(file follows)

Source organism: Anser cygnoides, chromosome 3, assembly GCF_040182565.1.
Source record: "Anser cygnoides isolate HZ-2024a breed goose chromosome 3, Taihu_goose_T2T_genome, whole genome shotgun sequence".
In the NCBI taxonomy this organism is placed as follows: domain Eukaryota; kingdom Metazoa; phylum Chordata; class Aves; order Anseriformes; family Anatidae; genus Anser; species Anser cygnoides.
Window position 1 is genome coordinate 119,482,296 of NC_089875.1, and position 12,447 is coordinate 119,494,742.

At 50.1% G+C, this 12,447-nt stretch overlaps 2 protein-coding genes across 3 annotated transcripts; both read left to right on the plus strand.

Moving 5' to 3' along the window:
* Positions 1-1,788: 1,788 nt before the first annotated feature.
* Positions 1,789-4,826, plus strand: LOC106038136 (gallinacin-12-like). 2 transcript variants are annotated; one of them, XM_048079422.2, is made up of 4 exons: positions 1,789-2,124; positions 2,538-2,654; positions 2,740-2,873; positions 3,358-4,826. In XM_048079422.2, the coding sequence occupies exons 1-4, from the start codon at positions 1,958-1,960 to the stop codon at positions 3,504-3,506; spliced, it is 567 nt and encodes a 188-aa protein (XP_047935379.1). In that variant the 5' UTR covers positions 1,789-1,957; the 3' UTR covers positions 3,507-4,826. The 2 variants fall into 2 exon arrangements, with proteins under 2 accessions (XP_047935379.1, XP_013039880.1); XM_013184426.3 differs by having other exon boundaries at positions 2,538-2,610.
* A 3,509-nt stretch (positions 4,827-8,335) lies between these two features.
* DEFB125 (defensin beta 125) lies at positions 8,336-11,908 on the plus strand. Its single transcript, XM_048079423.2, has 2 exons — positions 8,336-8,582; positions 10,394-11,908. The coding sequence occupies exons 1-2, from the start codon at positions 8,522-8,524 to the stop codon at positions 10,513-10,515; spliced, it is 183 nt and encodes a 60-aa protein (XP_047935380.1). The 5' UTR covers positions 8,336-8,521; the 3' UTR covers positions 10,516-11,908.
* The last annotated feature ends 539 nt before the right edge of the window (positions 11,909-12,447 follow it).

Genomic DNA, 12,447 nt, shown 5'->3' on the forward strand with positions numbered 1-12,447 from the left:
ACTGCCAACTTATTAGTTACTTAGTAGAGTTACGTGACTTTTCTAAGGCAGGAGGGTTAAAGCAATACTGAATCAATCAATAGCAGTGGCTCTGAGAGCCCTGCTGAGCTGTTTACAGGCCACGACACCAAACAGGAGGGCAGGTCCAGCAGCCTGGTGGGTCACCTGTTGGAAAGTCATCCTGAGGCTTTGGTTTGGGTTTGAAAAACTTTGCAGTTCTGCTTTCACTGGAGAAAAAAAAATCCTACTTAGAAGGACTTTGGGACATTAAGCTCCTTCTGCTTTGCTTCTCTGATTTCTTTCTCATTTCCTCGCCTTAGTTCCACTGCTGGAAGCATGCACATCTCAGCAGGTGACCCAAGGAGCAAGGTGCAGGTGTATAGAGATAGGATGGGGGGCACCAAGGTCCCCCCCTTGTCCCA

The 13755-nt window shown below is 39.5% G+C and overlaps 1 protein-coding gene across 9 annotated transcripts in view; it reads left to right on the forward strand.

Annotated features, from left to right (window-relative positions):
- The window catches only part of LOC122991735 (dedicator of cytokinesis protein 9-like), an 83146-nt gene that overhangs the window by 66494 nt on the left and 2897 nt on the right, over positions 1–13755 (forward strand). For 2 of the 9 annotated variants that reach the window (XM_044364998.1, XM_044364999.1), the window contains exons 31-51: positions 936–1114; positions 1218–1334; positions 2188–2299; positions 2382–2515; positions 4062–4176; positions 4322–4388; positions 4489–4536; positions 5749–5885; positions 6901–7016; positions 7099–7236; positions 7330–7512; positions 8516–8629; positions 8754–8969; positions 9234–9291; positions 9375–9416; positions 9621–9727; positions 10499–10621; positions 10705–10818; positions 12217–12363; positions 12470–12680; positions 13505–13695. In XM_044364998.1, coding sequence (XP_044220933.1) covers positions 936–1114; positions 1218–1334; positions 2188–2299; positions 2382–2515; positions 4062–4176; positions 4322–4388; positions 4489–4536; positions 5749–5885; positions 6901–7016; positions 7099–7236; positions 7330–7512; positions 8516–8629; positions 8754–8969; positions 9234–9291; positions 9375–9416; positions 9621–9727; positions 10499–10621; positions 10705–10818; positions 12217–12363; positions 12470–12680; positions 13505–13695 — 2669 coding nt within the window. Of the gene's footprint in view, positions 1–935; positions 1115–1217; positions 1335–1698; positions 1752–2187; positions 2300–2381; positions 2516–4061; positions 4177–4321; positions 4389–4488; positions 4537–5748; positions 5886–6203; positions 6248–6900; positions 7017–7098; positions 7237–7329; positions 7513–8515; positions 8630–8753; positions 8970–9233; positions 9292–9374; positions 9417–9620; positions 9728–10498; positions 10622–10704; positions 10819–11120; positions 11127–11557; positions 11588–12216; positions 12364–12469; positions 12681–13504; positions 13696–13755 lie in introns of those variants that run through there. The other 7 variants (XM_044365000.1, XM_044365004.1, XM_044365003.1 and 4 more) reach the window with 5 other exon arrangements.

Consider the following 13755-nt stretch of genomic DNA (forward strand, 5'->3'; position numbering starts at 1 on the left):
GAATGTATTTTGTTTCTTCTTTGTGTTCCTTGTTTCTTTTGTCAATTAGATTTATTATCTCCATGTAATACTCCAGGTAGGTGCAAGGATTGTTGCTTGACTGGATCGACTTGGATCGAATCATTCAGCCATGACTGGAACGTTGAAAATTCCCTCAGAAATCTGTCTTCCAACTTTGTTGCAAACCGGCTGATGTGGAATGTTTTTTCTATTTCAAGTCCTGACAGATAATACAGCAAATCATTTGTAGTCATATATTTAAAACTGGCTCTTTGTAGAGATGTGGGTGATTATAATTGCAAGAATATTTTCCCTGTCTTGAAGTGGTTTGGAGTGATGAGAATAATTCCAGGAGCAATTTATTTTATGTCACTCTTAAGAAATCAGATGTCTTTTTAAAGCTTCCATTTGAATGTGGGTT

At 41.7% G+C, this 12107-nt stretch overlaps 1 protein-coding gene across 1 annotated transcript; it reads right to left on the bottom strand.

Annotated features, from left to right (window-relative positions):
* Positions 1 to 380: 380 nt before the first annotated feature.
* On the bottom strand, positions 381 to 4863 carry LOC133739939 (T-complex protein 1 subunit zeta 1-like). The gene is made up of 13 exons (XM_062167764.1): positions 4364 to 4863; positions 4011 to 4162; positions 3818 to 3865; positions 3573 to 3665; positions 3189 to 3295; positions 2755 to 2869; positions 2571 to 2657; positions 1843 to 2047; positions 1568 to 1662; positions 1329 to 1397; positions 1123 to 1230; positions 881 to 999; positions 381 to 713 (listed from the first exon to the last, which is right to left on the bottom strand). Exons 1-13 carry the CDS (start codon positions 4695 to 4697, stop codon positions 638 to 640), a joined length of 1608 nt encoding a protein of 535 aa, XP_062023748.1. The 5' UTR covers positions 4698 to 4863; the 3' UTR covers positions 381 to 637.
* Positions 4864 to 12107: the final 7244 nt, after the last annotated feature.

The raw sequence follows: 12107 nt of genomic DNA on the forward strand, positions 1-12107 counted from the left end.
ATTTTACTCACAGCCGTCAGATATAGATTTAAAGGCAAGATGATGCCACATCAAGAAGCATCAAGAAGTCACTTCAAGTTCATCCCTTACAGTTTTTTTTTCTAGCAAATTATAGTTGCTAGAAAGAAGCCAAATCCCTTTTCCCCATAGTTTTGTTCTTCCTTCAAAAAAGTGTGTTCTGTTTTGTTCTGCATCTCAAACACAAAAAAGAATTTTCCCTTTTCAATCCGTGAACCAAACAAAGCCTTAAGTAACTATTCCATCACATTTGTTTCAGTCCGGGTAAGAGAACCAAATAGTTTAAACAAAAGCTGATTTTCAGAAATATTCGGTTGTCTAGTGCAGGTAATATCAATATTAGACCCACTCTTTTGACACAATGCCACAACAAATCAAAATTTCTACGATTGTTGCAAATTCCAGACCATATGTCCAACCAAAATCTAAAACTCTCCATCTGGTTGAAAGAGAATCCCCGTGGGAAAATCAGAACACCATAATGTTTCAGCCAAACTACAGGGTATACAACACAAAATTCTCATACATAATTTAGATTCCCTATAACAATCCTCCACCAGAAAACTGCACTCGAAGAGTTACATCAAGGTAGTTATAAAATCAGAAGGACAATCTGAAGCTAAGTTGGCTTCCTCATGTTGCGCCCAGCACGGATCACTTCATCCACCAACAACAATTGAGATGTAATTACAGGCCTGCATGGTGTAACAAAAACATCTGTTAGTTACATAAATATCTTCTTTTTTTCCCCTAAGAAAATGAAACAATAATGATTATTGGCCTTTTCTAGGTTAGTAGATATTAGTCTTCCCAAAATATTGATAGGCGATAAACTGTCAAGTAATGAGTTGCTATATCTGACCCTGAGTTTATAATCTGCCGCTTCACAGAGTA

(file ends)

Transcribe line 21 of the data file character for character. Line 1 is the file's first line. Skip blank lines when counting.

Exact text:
* Positions 1 to 380: 380 nt before the first annotated feature.